Yet exactly because of his weakened position, Barak may be desperately in need of ending the summit with an agreement which he can present to the people. Indeed, his political survival largely depends upon it. While Palestinians are willing, if need be, to fight for their freedom, Israelis are far from enthusiastic about a war to keep territory under occupation - as the story of Israel's involvement in South Lebanon clearly demonstrates. Such a war after failure to cut a deal with Arafat would cost Barak his re-election.
Should Camp David II end, after all, with an Israeli-Palestinian agreement, a clear measure is available for evaluating it: how many of the recent campaigns by Israeli peace and human rights organizations will be obviated by it?
Will there still be a need to protest against house demolitions?
* Weekly vigils were held outside the residence of Nathan Sharansky, until this week Interior Minister of Israel - who was personally responsible for the demolition of several "illegal" Palestinian homes in East Jerusalem. A true peace agreement would completely place such Palestinian homes beyond the reach of the Israeli authorities.
Will there still be a question of unequal division of water resources?
* Be'tselem is in the midst of a campaign to draw attention to the extremely unequal division of the West Bank water sources - with the bulk going to Israeli settlers, who maintain wide lawns and swimming pools, while the Palestinian inhabitants get a bare 21% of the water. Many of us participated in the demonstration held two weeks ago at the Palestinian town of Yatta, whose inhabitants get water in their taps for only two or three days in a month. An agreement which fails to give the Palestinians control over the water sources under their own land, as clearly laid down in international law, can by no stretch of the imagination be described as being "peace".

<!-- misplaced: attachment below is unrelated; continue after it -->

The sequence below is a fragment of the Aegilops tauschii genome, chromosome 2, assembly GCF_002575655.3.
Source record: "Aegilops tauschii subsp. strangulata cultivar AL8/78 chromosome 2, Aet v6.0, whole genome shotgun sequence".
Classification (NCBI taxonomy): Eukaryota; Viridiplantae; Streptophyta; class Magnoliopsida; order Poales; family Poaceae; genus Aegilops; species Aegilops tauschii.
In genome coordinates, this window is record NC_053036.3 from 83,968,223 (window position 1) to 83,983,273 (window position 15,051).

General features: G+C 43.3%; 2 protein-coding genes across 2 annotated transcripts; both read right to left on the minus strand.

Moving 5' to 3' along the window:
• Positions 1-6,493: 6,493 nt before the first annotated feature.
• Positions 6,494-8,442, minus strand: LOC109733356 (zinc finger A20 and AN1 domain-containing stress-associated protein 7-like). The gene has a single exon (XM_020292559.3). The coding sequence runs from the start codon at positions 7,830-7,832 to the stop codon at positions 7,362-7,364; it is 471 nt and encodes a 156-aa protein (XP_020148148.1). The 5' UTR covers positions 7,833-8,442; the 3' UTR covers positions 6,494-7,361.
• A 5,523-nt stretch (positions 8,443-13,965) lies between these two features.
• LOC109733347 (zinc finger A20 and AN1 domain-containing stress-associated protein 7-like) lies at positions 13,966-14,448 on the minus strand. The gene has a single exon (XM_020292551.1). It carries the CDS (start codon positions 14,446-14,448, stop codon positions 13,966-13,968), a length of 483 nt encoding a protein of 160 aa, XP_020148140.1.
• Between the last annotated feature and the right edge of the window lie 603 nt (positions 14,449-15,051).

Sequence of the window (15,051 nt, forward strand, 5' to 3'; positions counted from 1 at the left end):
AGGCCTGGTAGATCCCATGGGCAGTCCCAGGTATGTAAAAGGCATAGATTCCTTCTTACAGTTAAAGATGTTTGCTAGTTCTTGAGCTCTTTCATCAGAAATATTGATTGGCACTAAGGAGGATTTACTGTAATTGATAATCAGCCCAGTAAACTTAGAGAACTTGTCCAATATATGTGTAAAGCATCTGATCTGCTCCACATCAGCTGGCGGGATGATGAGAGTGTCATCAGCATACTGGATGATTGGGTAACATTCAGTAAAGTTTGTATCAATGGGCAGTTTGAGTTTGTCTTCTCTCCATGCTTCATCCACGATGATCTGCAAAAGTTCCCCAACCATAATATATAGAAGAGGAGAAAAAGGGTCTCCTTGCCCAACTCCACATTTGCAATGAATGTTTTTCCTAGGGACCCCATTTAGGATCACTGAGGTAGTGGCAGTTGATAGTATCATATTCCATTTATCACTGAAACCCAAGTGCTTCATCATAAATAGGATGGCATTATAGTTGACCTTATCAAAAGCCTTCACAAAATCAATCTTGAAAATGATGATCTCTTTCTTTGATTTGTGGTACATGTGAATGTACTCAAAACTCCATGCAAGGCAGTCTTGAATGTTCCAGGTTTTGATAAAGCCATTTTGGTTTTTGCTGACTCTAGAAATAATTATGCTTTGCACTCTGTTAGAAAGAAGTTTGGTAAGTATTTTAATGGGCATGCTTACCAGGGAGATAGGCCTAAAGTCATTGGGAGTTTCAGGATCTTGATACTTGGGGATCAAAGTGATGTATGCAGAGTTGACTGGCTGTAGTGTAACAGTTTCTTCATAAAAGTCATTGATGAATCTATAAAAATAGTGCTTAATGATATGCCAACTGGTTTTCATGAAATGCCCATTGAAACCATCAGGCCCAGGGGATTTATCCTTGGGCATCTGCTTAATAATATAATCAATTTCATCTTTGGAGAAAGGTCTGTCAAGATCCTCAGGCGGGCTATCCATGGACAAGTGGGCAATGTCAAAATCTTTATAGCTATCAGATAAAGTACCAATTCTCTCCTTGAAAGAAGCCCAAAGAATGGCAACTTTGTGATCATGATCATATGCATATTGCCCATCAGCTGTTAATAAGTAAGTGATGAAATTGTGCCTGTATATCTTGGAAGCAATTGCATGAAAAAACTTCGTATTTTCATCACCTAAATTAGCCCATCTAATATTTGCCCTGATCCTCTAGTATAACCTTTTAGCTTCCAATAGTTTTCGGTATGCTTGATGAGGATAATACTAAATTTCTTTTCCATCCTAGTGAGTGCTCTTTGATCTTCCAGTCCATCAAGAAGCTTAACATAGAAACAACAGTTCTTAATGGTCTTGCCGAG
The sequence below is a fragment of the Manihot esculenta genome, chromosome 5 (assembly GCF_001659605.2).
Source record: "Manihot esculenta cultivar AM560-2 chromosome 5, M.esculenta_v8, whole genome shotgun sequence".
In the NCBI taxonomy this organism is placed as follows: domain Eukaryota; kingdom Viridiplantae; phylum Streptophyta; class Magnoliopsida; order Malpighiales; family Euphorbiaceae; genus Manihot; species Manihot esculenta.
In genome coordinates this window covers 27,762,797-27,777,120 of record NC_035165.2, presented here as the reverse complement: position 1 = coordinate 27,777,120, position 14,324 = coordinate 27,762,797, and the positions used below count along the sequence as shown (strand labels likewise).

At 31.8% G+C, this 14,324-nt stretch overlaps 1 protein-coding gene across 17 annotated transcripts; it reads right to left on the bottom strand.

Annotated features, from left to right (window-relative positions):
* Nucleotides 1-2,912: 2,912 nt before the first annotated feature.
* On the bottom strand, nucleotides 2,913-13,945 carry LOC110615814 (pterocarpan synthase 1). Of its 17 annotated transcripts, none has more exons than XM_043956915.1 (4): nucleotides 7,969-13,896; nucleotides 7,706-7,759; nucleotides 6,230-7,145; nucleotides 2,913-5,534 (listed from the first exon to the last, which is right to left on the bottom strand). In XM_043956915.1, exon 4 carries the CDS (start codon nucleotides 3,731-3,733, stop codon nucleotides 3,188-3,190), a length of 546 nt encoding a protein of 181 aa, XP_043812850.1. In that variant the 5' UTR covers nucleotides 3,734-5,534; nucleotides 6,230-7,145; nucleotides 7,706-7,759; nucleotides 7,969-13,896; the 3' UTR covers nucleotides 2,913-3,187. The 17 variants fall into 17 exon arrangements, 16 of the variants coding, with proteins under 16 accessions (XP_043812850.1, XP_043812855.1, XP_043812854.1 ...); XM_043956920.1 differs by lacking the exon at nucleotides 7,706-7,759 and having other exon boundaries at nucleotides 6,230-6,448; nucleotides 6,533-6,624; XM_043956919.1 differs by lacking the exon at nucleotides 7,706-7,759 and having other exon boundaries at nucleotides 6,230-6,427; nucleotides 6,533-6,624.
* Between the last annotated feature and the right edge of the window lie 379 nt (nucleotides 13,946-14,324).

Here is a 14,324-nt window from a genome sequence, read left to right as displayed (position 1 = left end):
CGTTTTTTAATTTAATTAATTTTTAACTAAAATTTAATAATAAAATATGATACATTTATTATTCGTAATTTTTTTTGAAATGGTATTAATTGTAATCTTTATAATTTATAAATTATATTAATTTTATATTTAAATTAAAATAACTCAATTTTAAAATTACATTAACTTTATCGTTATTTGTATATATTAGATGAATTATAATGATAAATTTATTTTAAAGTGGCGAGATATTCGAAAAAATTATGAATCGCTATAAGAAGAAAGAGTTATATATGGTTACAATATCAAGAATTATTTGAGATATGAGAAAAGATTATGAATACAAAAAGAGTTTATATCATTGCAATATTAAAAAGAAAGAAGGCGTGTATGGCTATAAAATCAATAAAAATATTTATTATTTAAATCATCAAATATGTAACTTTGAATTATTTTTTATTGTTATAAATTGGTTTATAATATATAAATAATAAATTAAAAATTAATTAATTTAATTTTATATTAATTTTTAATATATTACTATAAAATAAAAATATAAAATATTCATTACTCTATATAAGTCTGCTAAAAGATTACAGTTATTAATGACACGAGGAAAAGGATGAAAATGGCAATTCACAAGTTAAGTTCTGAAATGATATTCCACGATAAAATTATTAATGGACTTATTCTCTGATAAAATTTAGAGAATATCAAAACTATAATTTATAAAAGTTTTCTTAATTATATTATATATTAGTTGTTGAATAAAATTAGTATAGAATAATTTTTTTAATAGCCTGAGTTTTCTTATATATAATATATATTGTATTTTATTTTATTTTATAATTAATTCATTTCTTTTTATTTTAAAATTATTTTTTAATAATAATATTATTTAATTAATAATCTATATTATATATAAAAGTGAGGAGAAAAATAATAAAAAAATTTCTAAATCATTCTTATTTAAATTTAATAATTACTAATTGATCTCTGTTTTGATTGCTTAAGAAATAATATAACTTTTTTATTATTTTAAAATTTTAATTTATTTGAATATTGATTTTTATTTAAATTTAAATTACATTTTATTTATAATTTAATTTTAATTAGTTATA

Will there still be a question of land confiscation in occupied areas?
* A coalition has been building up to oppose the government's plan to create a "by-pass road" connecting the Israeli settlements of Ofra and Beit El in the Ramallah District of the West Bank - a plan involving widespread confiscation of Palestinian land, the demolition of several Palestinian homes, and the ecological destruction of an uniquely beautiful valley. At least for the inhabitants of this region, a peace which leaves these two settlements as armed Israeli enclaves, still to be connected by a destructive road, will hardly be worth the name.
As the summit in Camp David opens, Israeli and Palestinian forces all over the West Bank and Gaza Strip are establishing lines of fortifications opposite each other and measuring angles of fire. On the eve of the summit, jittery and trigger-happy soldiers protecting the settlement of Kfar Darom - an enclave bisecting the Gaza Strip's main highway - shot wildly at a passing Palestinian taxi, killing the 33-year old Aatidal Muamar and severely wounding her husband and her eight-month old child. Will history record her name as the last tragic victim of a century-old conflict - or will many new names of Palestinians and Israelis now still breathing follow hers?
Adam Keller, Beate Zilversmidt